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Wednesday , July 24 2019
Home / In The Magazine / Death of the death sentence

Death of the death sentence

Bill to align death penalty laws reawakens debate on punishment for capital offenses

Kampala, Uganda | FLAVIA NASSAKA | On Jan.22 a man who confessed in the High Court in Kampala to have killed his wife in an acid attack was sentenced to 40 years in prison. The sentencing of Khassim Kakaire who has been on remand for murder at Luzira Prison since2015 by High Court judge Anthony Ojok Ayuko was seen by some as too lenient. Kakaire, they said, should have been sentenced to death.

Judge Ayuko anticipated that reaction and in his ruling showed that he appreciated the gravity of the crime and the pain of the victims.

“This kind of offence must be discouraged at whatever cost. Someone would rather shoot you and you die than leave you in such pain,” the judge said.

But, he noted, the offender had opted not to waste court’s time by going into a full trial and had pleaded guilty under the plea bargain arrangement, was also affected by the attack, and was remorseful. He also noted that the convict is 43 years old.

“I find the 40 years appropriate, minus the four years on remand leaving the accused to serve 36 years,” the court ruled.

Kakaire told court he is responsible for pouring concentrated sulphuric acid on his wife Josephine Namanda, who he suspected to have an extra marital affair.

This case gained attention as it was heard when parliament was handling a controversial Bill; the Law Revision (Penalties in Criminal Matters) Miscellaneous Amendment Bill 2015.The Bill seeks to amend the Penal Code Act, Cap 120, the Anti-Terrorism Act, 2002, the Uganda People’s Defence Forces Act, 2005, and the Trial on Indictment Act, Cap 23.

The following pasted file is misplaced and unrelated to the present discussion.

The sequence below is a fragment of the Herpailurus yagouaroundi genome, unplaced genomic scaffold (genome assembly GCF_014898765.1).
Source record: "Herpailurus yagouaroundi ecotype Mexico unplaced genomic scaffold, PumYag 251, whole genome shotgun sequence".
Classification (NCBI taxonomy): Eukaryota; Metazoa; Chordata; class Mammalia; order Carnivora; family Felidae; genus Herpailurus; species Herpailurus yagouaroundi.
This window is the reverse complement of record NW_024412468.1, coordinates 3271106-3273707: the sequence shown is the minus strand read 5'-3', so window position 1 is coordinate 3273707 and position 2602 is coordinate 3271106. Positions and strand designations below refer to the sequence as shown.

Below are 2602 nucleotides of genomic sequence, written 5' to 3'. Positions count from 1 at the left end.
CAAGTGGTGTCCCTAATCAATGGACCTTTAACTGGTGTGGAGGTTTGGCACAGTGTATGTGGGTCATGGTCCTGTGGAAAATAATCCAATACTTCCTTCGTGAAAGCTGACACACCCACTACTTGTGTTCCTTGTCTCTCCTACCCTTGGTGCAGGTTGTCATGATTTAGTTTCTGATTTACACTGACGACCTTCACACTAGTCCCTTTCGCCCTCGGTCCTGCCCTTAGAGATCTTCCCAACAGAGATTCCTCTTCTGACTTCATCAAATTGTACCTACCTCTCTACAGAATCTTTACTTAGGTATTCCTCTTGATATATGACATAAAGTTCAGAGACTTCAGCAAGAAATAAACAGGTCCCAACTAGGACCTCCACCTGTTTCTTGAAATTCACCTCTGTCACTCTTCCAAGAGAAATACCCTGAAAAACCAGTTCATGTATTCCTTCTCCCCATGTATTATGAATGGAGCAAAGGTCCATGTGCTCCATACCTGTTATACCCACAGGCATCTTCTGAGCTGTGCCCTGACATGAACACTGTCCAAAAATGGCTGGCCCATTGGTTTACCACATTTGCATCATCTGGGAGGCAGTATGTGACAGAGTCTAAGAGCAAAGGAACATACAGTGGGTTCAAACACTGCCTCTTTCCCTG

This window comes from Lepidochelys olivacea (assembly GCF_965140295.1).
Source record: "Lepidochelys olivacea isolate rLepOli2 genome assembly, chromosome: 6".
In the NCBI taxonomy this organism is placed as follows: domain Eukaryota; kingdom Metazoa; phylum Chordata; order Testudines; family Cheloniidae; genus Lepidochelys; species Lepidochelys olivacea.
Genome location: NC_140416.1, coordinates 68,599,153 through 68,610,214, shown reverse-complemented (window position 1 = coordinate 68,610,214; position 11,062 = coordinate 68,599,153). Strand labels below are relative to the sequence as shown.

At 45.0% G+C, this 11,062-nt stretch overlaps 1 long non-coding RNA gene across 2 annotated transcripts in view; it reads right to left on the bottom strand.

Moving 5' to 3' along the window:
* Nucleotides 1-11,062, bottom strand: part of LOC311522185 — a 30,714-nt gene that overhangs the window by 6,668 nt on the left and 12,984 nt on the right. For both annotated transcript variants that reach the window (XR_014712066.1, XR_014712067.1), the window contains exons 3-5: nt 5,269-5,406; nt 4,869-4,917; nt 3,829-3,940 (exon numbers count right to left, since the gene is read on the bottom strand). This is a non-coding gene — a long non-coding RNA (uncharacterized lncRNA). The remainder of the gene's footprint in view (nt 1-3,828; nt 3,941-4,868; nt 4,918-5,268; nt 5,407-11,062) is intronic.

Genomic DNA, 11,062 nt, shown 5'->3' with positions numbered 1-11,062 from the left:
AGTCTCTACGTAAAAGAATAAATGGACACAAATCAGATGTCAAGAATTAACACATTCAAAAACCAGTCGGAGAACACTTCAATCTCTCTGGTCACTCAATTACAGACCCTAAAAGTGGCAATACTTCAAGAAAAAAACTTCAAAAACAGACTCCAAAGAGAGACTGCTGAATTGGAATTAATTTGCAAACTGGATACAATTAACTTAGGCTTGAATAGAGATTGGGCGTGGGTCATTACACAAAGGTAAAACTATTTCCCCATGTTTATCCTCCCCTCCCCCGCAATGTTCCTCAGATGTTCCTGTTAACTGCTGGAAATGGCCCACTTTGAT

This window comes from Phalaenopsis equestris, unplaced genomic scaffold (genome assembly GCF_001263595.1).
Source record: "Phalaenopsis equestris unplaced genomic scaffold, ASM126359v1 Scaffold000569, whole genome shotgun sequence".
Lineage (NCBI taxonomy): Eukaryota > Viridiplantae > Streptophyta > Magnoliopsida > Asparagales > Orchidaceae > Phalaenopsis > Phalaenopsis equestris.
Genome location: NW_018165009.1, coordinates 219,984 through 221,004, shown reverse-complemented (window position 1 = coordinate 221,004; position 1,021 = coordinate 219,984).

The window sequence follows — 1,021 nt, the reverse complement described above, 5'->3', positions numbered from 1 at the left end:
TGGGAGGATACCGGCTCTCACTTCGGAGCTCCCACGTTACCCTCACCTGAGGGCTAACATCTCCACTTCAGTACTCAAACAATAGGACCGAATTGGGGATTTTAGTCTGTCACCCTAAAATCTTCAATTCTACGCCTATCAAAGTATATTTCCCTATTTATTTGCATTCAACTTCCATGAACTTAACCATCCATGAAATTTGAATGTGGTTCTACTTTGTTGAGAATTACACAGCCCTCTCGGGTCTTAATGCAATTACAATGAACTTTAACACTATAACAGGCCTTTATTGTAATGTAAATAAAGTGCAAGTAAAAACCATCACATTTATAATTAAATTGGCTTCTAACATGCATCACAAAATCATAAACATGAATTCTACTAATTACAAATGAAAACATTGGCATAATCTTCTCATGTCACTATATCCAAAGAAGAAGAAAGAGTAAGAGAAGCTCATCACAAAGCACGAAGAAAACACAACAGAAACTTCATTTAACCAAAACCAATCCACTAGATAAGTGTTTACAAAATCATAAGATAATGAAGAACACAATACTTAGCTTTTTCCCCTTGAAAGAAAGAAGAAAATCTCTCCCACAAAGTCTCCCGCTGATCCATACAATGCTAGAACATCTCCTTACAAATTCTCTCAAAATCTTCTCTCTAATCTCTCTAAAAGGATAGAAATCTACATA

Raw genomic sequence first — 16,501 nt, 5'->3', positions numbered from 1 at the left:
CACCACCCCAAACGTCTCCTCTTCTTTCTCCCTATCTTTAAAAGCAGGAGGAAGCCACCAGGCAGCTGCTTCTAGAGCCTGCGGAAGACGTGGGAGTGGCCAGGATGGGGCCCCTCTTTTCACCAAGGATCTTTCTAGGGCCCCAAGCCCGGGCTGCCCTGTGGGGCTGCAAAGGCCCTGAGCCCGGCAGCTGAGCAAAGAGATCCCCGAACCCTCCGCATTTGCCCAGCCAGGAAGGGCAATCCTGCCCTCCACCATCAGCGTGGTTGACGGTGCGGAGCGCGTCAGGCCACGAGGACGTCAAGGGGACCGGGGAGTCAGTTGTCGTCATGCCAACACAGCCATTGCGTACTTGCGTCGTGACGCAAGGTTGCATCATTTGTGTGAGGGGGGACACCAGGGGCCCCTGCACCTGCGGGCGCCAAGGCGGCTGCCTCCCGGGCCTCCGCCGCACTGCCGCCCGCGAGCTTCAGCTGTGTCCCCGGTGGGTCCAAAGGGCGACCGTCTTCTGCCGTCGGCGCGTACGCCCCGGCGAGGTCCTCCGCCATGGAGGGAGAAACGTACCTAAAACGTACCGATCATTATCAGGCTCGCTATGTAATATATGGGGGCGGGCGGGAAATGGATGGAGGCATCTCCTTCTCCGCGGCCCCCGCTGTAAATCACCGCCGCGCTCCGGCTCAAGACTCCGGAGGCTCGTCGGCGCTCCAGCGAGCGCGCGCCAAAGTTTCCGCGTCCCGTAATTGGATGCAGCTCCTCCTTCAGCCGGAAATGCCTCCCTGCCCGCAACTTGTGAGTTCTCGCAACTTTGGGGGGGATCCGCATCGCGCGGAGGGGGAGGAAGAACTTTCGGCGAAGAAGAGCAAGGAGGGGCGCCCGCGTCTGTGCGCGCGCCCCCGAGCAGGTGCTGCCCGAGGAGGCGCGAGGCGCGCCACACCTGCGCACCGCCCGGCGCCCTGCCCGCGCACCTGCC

While the Bill does not seek to scrap death penalty, it became a major area of discussion. Some MPs proposed a referendum to allow Ugandans decide whether or not they still need the law in place. Arguments in favor of lenience and those in favor of severity came up, not just among legislators but among ordinary members of the public.

“If you kill, you are killed too. For us it’s that fair,”said Uganda Muslim Supreme Council’s Hajji Nsereko Mutumba. He cited Islamic teachings, which he said are similar to the biblical “an eye for an eye”. He said this was part of God’s law given by Moses to ancient Israel and was quoted by Jesus.

In Uganda, according to the law, people on death row are supposed to die by hanging. Up to 149 people are currently on the death row. One qualified for hanging three months ago.

Uganda Prisons’ Frank Baine told The Independent that the 148 have either appealed or their cases are at the Supreme Court level awaiting final judgment.

“The prisoner who qualified is supposed to be hanged in a period not later than three years,” Baine said. The law, however, provides that if a convict on death row is not executed in three years, then the sentence automatically becomes a life sentence. He said many convicts have had their sentences reduced because executions last happened in 1999.

That is when President Yoweri Museveni signed a death warrant to have 28 hanged in an execution that sunk in Musa Sebirumbi who was a Uganda People’s Congress chairman in Luweero during the Obote II government.

He was hanged for the murder of Edidian Luttamaguzi, a renowned collaborator of Museveni’s National Resistance Army rebels during the 1981-86 bush war.

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